Is this an IC rated recessed fixture?

quote:

Do I have the cork in the wrong place? Should the cork go up higher, between the fixture and the ceiling, and not between the glass and the fixture?


no, i think you have it right. One more thought here is to have this light served via GFI, it cannot hurt to have the extra protection

JonathanGennick

01:03PM | 12/06/02
Member Since: 11/02/02
69 lifetime posts
I took another look at how this is put together. Begin with the outer trim-ring. In that trim-ring is a recessed area into which the glass fits. Three small, flat, sheet-metal tabs then rotate over the edge of the glass to hold it in place. The cork is next, and the cork overlays the edge between the glass and the trim-ring.

Those three tabs actually seem to be the problem. They hold the cork up off the glass, and they seem to hold the trim-ring just far enough from the can so that even when all the screws are tight I can jiggle the glass a bit. It's not like there's lots of space, but if that plate of glass can jiggle up and down, then there's no seal, right?

The trim ring doesn't fit quite flush with the ceiling either. There's a real small crack, and if I get my head up there I can see light.

Perhaps this is what I get for buying this fixture at my local home center. Where do you think I could go to buy a better one?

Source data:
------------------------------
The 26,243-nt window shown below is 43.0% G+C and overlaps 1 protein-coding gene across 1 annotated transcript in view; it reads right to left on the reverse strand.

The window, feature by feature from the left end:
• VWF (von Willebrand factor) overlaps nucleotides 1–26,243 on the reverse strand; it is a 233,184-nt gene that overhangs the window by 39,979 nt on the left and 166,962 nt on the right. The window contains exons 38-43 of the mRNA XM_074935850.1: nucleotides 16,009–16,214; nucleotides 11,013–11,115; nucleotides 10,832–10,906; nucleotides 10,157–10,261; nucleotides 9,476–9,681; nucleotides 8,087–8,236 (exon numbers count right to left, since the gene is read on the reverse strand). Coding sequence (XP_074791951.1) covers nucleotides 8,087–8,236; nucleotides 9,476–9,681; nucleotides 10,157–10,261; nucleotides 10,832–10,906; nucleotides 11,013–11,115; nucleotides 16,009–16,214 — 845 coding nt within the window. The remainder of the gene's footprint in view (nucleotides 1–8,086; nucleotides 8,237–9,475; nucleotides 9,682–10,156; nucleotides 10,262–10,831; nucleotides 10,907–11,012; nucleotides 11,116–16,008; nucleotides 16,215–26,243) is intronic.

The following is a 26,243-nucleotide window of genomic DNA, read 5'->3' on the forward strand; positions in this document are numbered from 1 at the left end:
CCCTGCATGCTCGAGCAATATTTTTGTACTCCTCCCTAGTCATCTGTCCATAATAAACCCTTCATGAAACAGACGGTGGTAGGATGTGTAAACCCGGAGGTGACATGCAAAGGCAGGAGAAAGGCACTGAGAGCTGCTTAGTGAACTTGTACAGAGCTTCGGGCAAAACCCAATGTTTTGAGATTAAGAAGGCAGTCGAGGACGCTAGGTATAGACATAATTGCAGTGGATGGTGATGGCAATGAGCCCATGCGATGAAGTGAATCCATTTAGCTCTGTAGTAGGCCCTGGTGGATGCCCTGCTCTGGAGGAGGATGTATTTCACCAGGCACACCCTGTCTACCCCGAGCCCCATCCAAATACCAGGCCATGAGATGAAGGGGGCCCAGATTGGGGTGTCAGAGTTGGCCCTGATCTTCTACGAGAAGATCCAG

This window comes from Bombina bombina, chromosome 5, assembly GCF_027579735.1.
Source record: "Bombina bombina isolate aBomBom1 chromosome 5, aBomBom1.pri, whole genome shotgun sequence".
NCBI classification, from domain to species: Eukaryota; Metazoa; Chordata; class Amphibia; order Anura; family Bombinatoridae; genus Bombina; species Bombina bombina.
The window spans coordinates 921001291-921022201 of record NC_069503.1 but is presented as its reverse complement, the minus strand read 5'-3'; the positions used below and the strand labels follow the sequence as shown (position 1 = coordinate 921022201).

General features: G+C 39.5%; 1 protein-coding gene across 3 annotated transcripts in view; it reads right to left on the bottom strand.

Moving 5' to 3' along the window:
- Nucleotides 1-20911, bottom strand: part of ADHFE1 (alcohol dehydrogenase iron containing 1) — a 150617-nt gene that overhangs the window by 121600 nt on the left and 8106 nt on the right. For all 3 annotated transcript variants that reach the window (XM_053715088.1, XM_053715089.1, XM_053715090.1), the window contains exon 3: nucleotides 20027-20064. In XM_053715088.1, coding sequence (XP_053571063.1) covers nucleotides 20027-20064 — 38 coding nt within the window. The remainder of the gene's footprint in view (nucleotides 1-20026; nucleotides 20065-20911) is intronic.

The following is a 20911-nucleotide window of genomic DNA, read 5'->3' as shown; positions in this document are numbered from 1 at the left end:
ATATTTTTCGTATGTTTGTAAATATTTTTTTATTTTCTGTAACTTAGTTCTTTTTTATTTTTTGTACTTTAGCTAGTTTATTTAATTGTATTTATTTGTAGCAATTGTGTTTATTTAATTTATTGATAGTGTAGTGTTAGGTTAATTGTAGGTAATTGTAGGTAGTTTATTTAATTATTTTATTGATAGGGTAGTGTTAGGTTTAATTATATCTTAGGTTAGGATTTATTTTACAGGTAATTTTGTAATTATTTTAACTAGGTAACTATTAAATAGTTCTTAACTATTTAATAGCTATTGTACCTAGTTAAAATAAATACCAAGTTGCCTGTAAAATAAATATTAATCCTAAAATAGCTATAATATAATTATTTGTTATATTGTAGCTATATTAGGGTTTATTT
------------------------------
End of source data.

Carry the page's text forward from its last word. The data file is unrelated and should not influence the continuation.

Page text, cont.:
BTW, you asked about an IC rating. No, the fixture is not IC rated, but then it's not in contact with any insulation either. The box specifically said it was for showers and other wet areas.

JonathanGennick

01:04PM | 12/06/02
Member Since: 11/02/02
69 lifetime posts
Oh, and all my bathroom lights are on a GFCI breaker, including this one.

Electrical Inspector

12:20AM | 12/07/02
Member Since: 09/27/02
73 lifetime posts
Jonathan,
well it sounds like you've covered all your bases here, yet the fixture is uncooperative.

i've had to chase down the manufacture's in many cases myself to be instructed as to specifics.

so if there are some instructions , it may behoove you to inquire as to exactly how these parts should be fitting together.

tec support, however, varies greatly in the manufacturing world, and this may or may not prove fruitful to you.

please post us back your results...

~curious...!

JonathanGennick

02:48AM | 12/07/02
Member Since: 11/02/02
69 lifetime posts
I'm not certain of the manufacturer. The instructions were pitiful, and I tossed both them and the box shortly after I roughed in the fixture. Probably I shouldn't have done that...

I really don't have lots of time to burn, so at this point I'm just going to give up on this fixture. There's just too much about it that bothers me. The glass in it isn't tempered either, so if it shatters I'll have glass shards all over the shower floor.

I'll use it as it is for now, but I'm going to try and find a better quality shower light fixture at some store other than ******* . Somebody surely must sell one of decent quality.

BTW, if anyone can point me to a light fixture rated for showers that's good, that I can buy over the Internet (I'm in a rather remote area), that'd be cool.